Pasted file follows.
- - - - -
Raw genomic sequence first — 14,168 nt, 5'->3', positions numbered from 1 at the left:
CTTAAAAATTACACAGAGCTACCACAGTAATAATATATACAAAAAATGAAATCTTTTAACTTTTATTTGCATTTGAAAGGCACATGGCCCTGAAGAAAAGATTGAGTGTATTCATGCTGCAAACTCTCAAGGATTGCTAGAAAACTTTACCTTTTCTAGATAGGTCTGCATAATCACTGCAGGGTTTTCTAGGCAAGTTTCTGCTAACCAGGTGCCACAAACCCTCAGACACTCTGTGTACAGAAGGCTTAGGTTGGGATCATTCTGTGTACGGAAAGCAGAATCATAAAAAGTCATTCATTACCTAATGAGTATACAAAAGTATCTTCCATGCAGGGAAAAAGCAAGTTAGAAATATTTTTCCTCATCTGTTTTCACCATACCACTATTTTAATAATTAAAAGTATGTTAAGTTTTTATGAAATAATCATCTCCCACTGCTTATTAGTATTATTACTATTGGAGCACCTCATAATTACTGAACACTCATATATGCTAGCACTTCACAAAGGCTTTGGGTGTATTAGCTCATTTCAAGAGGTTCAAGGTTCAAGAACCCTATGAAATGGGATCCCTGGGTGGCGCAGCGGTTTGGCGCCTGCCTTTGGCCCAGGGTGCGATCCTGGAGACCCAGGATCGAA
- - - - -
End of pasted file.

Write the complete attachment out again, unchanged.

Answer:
Raw genomic sequence first — 14,168 nt, 5'->3', positions numbered from 1 at the left:
CTTAAAAATTACACAGAGCTACCACAGTAATAATATATACAAAAAATGAAATCTTTTAACTTTTATTTGCATTTGAAAGGCACATGGCCCTGAAGAAAAGATTGAGTGTATTCATGCTGCAAACTCTCAAGGATTGCTAGAAAACTTTACCTTTTCTAGATAGGTCTGCATAATCACTGCAGGGTTTTCTAGGCAAGTTTCTGCTAACCAGGTGCCACAAACCCTCAGACACTCTGTGTACAGAAGGCTTAGGTTGGGATCATTCTGTGTACGGAAAGCAGAATCATAAAAAGTCATTCATTACCTAATGAGTATACAAAAGTATCTTCCATGCAGGGAAAAAGCAAGTTAGAAATATTTTTCCTCATCTGTTTTCACCATACCACTATTTTAATAATTAAAAGTATGTTAAGTTTTTATGAAATAATCATCTCCCACTGCTTATTAGTATTATTACTATTGGAGCACCTCATAATTACTGAACACTCATATATGCTAGCACTTCACAAAGGCTTTGGGTGTATTAGCTCATTTCAAGAGGTTCAAGGTTCAAGAACCCTATGAAATGGGATCCCTGGGTGGCGCAGCGGTTTGGCGCCTGCCTTTGGCCCAGGGTGCGATCCTGGAGACCCAGGATCGAA